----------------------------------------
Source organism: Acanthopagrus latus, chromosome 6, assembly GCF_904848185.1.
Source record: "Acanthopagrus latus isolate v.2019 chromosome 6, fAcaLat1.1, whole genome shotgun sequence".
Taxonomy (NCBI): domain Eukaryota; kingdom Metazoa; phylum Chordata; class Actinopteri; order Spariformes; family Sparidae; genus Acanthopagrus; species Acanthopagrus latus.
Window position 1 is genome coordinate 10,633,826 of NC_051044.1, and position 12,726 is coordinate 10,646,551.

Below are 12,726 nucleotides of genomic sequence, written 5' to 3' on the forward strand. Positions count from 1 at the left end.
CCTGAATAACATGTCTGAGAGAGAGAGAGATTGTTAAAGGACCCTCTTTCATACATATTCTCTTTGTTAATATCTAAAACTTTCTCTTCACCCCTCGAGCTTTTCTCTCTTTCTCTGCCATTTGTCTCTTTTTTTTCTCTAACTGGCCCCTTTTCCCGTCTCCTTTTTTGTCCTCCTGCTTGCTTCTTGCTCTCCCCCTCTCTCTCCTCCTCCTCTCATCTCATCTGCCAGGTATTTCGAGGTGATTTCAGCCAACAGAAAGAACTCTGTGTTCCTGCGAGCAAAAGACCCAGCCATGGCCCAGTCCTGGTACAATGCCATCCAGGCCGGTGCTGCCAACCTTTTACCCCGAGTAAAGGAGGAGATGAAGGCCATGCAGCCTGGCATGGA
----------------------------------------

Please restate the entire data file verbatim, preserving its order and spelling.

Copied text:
Source organism: Acanthopagrus latus, chromosome 6, assembly GCF_904848185.1.
Source record: "Acanthopagrus latus isolate v.2019 chromosome 6, fAcaLat1.1, whole genome shotgun sequence".
Taxonomy (NCBI): domain Eukaryota; kingdom Metazoa; phylum Chordata; class Actinopteri; order Spariformes; family Sparidae; genus Acanthopagrus; species Acanthopagrus latus.
Window position 1 is genome coordinate 10,633,826 of NC_051044.1, and position 12,726 is coordinate 10,646,551.

Below are 12,726 nucleotides of genomic sequence, written 5' to 3' on the forward strand. Positions count from 1 at the left end.
CCTGAATAACATGTCTGAGAGAGAGAGAGATTGTTAAAGGACCCTCTTTCATACATATTCTCTTTGTTAATATCTAAAACTTTCTCTTCACCCCTCGAGCTTTTCTCTCTTTCTCTGCCATTTGTCTCTTTTTTTTCTCTAACTGGCCCCTTTTCCCGTCTCCTTTTTTGTCCTCCTGCTTGCTTCTTGCTCTCCCCCTCTCTCTCCTCCTCCTCTCATCTCATCTGCCAGGTATTTCGAGGTGATTTCAGCCAACAGAAAGAACTCTGTGTTCCTGCGAGCAAAAGACCCAGCCATGGCCCAGTCCTGGTACAATGCCATCCAGGCCGGTGCTGCCAACCTTTTACCCCGAGTAAAGGAGGAGATGAAGGCCATGCAGCCTGGCATGGA